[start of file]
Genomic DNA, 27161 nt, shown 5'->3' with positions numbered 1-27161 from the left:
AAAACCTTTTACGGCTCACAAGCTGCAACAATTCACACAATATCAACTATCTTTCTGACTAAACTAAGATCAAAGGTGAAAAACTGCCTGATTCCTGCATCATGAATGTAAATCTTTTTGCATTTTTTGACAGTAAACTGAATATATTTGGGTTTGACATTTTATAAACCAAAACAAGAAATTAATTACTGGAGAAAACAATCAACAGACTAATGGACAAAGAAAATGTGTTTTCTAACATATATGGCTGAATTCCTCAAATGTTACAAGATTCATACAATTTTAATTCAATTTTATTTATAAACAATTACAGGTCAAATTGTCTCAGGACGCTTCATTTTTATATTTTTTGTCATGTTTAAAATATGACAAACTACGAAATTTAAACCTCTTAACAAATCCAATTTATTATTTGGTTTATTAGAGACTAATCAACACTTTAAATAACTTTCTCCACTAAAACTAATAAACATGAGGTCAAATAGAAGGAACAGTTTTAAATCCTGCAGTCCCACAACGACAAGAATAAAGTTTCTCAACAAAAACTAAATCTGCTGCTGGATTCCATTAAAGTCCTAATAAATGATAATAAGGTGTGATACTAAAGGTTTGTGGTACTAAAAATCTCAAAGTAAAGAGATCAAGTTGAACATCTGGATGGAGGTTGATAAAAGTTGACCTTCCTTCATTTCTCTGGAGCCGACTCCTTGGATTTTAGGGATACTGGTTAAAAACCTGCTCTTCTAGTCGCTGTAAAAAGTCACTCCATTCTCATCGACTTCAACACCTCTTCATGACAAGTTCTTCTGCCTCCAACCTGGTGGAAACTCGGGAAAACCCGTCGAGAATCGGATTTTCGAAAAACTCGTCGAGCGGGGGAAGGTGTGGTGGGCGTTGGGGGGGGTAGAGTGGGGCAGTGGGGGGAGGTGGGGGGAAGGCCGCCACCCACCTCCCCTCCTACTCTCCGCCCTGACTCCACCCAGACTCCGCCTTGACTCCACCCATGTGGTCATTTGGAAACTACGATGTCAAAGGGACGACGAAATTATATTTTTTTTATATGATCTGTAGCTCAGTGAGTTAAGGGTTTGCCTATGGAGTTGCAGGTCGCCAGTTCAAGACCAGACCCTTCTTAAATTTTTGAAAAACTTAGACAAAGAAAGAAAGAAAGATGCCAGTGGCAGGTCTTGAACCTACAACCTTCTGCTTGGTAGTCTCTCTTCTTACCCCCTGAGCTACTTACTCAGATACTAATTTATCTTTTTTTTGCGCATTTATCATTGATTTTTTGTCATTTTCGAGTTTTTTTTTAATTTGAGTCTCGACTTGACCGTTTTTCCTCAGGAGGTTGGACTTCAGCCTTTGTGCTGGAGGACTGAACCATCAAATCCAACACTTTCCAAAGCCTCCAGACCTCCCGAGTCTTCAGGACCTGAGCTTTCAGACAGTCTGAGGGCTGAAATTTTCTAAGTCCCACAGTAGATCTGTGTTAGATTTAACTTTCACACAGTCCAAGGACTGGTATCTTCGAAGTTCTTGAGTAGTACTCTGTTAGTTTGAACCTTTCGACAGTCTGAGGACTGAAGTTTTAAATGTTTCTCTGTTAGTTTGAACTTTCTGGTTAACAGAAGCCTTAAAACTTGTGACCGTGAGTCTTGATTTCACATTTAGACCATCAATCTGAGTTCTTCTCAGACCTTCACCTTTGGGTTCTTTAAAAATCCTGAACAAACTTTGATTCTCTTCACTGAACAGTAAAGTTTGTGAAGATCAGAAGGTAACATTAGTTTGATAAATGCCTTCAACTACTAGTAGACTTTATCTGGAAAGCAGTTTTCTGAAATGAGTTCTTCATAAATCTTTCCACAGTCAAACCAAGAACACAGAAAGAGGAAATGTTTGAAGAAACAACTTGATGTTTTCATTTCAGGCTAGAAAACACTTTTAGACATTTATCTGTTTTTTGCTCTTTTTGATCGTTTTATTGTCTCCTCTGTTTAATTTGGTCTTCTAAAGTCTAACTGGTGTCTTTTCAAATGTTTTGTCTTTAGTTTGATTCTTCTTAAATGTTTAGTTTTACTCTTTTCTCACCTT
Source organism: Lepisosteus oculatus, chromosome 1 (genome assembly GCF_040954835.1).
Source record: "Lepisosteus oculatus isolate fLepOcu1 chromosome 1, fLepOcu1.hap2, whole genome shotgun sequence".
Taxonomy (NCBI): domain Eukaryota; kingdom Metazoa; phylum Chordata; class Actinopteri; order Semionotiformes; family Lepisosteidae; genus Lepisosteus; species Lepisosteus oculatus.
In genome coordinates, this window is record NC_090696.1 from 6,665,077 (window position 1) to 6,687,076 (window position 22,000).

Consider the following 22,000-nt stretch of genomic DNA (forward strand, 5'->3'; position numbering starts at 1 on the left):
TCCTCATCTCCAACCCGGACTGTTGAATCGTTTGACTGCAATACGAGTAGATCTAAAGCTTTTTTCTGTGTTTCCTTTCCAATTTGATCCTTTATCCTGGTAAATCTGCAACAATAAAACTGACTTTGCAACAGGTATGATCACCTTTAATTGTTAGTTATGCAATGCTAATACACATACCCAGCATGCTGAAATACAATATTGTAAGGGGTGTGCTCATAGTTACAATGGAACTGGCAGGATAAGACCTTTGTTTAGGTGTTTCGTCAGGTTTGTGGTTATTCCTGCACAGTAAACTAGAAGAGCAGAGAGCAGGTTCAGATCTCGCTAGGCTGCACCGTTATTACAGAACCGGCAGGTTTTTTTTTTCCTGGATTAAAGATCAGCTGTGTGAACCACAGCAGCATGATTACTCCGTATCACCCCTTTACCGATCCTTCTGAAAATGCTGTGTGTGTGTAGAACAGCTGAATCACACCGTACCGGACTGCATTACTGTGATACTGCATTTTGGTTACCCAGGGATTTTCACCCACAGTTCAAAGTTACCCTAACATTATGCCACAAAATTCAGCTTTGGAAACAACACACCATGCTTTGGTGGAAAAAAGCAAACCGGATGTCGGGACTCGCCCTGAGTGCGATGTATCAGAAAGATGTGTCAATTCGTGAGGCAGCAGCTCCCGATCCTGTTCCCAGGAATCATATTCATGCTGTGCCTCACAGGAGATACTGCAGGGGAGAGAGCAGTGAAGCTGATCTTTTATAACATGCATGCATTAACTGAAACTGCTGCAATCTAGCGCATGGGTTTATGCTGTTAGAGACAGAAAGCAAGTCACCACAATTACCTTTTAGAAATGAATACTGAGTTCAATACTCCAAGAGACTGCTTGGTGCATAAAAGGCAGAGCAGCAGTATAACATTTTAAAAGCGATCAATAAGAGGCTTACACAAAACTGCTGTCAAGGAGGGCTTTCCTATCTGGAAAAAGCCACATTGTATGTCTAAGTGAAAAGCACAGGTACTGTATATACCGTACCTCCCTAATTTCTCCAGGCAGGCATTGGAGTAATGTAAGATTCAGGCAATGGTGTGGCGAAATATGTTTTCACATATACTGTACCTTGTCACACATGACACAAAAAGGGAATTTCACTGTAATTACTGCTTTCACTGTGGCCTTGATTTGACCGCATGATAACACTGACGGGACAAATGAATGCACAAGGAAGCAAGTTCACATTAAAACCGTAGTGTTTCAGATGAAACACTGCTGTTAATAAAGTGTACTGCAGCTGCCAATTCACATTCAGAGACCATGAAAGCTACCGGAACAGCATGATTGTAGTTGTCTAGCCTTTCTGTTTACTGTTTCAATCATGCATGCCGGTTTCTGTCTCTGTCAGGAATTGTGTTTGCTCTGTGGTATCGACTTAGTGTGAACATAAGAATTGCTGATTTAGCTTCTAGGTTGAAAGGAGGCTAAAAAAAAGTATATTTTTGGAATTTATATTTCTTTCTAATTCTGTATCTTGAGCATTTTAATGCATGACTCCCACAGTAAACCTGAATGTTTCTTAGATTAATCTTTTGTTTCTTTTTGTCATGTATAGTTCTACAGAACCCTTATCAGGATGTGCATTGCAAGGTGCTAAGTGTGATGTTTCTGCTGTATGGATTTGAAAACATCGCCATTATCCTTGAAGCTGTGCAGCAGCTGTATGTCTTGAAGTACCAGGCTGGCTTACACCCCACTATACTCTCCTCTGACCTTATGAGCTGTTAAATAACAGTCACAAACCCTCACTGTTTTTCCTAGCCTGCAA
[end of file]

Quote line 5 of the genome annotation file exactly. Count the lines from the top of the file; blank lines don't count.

Taxonomy (NCBI): domain Eukaryota; kingdom Metazoa; phylum Chordata; class Actinopteri; order Semionotiformes; family Lepisosteidae; genus Lepisosteus; species Lepisosteus oculatus.